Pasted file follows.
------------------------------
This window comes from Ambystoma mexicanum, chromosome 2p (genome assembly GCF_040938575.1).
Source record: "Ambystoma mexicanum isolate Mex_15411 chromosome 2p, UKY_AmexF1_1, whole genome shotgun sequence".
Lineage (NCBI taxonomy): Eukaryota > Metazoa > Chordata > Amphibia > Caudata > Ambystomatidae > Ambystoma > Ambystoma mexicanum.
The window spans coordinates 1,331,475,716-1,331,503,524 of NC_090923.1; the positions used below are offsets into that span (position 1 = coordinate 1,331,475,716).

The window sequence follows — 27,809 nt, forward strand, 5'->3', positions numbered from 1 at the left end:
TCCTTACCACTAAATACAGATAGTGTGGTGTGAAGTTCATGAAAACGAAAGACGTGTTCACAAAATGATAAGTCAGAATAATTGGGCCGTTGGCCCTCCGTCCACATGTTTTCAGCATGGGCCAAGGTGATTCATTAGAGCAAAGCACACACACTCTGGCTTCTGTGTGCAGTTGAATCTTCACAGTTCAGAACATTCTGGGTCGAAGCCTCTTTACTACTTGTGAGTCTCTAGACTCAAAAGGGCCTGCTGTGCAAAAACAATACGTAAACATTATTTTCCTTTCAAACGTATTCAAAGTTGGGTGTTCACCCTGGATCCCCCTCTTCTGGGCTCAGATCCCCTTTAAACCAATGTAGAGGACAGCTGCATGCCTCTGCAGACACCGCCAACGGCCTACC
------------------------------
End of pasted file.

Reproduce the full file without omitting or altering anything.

This window comes from Ambystoma mexicanum, chromosome 2p (genome assembly GCF_040938575.1).
Source record: "Ambystoma mexicanum isolate Mex_15411 chromosome 2p, UKY_AmexF1_1, whole genome shotgun sequence".
Lineage (NCBI taxonomy): Eukaryota > Metazoa > Chordata > Amphibia > Caudata > Ambystomatidae > Ambystoma > Ambystoma mexicanum.
The window spans coordinates 1,331,475,716-1,331,503,524 of NC_090923.1; the positions used below are offsets into that span (position 1 = coordinate 1,331,475,716).

The window sequence follows — 27,809 nt, forward strand, 5'->3', positions numbered from 1 at the left end:
TCCTTACCACTAAATACAGATAGTGTGGTGTGAAGTTCATGAAAACGAAAGACGTGTTCACAAAATGATAAGTCAGAATAATTGGGCCGTTGGCCCTCCGTCCACATGTTTTCAGCATGGGCCAAGGTGATTCATTAGAGCAAAGCACACACACTCTGGCTTCTGTGTGCAGTTGAATCTTCACAGTTCAGAACATTCTGGGTCGAAGCCTCTTTACTACTTGTGAGTCTCTAGACTCAAAAGGGCCTGCTGTGCAAAAACAATACGTAAACATTATTTTCCTTTCAAACGTATTCAAAGTTGGGTGTTCACCCTGGATCCCCCTCTTCTGGGCTCAGATCCCCTTTAAACCAATGTAGAGGACAGCTGCATGCCTCTGCAGACACCGCCAACGGCCTACC